A recent study suggests air conditioning systems could play a role in spreading the coronavirus.
The study looks at a woman in China who dined at a restaurant days before she showed COVID-19 symptoms. Researchers say she infected four people at her table and five at other tables because an air conditioner behind her spread droplets from her speech.
These findings suggest air conditioners can blow around infected droplets hanging in the air, says University of Maryland environmental health professor Donald Milton. With enough air movement, your nose can pull in large particles, he says. Think pollen, for example.
The restaurant had exhaust fans that were sealed up at the time of the infections, he says.
“There was no fresh air coming in,” he says. “Outbreaks — where you have a bunch of people infected all at once like that — are almost exclusively occurring indoors in poorly ventilated environments.”
Some increasingly popular systems recirculate the air but don't bring in fresh air or provide filtration. Called splits, these air conditioners are popular because of their energy efficiency, he says.
Ceiling fans also move the air around but don’t limit the spread of the coronavirus, he says.
Building managers and property owners need to look into how air is circulating through their space. Through air dilution or ventilation coming from outdoors, researchers find each person in a room should have 5 to 10 liters of fresh or filtered air per second, he says.
During the 1918 flu pandemic, patients stayed in fresh air hospitals — tents with no walls. Doctors at the time deemed fresh air a disinfectant.
While fresh air doesn’t kill the virus, Milton says it dilutes the virus and reduces the level of exposure for humans, making infection less likely.
New data shows sunlight does work as a disinfectant, he says, though sunlight can’t kill the virus if someone is already infected.
“If you are with other people outdoors, you have infinite amounts of dilution, ventilation,” he says. “And if it's daytime and the sun is out, the sunlight is killing the virus that's in the air or on surfaces so that you have multiple modes of preventing transmission.”
But that doesn’t mean people should break social distancing rules outdoors, he warns. Maintaining a six-foot distance helps with all modes of transmission, he says: touching contaminated areas, breathing in contaminated micro-droplets and getting hit by big droplets.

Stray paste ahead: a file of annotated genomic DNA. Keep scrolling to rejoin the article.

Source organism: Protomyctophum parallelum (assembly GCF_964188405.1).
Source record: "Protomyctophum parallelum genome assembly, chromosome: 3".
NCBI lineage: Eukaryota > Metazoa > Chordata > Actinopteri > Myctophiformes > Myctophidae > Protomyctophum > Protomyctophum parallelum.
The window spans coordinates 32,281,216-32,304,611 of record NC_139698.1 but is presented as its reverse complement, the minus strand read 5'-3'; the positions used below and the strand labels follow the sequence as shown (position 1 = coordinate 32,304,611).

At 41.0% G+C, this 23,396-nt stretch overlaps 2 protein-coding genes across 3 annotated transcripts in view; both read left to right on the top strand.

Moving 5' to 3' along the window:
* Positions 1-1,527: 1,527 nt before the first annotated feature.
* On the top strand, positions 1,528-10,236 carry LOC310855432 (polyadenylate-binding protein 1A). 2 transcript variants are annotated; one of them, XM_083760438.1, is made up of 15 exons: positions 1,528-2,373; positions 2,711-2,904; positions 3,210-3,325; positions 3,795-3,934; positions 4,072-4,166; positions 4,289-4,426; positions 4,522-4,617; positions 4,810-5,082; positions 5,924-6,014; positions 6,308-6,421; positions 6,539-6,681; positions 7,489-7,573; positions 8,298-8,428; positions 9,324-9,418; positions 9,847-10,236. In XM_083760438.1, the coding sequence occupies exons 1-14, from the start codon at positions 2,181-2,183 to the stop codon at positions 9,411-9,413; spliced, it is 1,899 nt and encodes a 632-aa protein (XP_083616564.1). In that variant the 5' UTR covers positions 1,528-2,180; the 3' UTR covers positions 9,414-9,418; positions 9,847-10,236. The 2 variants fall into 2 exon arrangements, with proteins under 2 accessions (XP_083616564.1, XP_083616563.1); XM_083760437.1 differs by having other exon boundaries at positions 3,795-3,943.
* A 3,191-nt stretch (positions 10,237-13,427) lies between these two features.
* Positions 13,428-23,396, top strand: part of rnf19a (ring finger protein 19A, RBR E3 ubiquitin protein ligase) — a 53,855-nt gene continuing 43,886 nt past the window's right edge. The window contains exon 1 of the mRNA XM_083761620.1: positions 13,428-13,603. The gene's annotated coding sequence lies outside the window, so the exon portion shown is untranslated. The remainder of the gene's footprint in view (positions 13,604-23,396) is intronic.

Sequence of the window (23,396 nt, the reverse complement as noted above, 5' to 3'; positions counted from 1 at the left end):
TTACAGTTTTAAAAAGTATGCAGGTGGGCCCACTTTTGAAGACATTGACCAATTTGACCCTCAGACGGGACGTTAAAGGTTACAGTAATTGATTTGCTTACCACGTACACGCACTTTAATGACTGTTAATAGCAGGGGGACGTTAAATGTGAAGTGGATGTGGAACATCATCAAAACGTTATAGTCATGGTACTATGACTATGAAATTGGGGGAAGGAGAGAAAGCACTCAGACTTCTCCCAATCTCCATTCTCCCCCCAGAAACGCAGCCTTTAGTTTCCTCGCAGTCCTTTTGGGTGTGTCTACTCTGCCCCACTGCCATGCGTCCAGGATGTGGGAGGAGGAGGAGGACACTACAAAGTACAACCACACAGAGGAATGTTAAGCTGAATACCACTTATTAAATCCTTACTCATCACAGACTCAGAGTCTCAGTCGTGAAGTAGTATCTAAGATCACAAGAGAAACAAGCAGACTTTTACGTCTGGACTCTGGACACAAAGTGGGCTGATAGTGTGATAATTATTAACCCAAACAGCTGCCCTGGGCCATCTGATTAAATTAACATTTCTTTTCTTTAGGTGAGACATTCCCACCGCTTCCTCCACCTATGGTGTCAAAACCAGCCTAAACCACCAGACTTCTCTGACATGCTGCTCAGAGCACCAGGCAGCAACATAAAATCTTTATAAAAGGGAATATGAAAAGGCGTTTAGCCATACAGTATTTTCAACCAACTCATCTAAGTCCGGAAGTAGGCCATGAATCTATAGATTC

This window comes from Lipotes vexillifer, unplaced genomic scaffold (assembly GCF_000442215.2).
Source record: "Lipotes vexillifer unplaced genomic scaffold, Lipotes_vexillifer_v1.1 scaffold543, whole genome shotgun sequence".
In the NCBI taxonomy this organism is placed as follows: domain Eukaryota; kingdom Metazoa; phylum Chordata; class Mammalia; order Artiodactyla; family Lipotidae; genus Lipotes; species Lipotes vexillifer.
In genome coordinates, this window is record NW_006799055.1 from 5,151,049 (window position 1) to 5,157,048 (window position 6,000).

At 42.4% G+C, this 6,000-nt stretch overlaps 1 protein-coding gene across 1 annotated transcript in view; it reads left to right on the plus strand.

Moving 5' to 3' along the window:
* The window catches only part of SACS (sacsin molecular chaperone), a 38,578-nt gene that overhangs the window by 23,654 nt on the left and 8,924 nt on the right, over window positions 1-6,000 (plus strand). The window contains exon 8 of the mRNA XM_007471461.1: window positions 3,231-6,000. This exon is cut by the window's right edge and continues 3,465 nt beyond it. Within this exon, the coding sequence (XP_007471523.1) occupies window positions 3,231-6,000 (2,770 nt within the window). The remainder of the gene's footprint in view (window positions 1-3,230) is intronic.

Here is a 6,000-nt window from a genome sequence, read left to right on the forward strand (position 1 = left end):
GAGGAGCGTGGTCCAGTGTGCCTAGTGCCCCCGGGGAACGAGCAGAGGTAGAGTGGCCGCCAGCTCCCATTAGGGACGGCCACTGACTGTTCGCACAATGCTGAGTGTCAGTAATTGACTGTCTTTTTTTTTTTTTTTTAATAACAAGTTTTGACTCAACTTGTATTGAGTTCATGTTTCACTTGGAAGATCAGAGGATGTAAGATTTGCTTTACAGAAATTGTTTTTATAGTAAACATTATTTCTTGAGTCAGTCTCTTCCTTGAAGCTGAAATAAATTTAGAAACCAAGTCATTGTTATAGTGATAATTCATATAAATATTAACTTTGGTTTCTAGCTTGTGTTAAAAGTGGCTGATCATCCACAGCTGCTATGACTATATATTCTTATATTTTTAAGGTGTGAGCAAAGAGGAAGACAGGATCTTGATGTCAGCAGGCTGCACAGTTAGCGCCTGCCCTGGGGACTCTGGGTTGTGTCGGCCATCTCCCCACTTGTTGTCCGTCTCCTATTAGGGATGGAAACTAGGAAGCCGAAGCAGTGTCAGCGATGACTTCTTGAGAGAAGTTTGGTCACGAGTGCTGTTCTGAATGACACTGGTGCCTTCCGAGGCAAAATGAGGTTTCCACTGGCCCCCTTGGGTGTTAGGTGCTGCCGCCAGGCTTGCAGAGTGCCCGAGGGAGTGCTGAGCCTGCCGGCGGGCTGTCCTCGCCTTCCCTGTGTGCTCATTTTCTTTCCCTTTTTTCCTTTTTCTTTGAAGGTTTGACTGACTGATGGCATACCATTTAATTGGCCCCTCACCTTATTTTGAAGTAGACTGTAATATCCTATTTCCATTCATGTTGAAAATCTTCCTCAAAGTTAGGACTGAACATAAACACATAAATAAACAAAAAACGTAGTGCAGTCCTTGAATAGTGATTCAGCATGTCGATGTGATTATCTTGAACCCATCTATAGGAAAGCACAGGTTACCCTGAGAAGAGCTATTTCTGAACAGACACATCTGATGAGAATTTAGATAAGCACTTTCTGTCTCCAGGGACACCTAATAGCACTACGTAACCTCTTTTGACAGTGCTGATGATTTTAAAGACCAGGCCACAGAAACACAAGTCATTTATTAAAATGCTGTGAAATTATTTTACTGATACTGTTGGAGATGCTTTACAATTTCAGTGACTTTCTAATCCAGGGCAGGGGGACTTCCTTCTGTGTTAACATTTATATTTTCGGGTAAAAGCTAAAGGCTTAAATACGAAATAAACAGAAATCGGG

Ultraviolet light also works as a disinfectant. Researchers at Columbia University find UVC light is effective against viruses and bacterias, though the coronavirus needs a high dose.
Since it’s dangerous to humans, UV light can decontaminate surfaces when no one is in the room, he says. UV light can cause cancer and cataracts, so someone would need to turn the light on remotely.
Light within the UVC range can cause sunburns and damage your eyes, he says, though it doesn’t penetrate the skin well or pose a big risk of cancer.
UV light in the air ducts of air conditioning systems has been used to control bacterial and fungal growth on the cooling coils, he says. This method can also clean the air.
In Philadelphia during the 1940s, upper room UV was used in elementary school classrooms during a measles outbreak to stop the spread of the virus. This method requires a high ceiling and a large volume of air to continuously kill the virus, he says.
“These are fixtures that are designed so that the light doesn't get down to where the people are,” he says. “If you combine that with something like a ceiling fan to make sure that you are pulling air up from around the room's occupants and through the kill zone before it comes back down for people to breathe, you can get very high equivalent air changes compared to pulling in air through a window or from an air conditioning system.”
Brigham and Women's Hospital in Boston has used upper UV light in its waiting room for years, he says. While upper room UV also requires careful design, installation and maintenance, Milton says it has the potential to be useful and highly effective against the coronavirus.
This segment aired on May 19, 2020.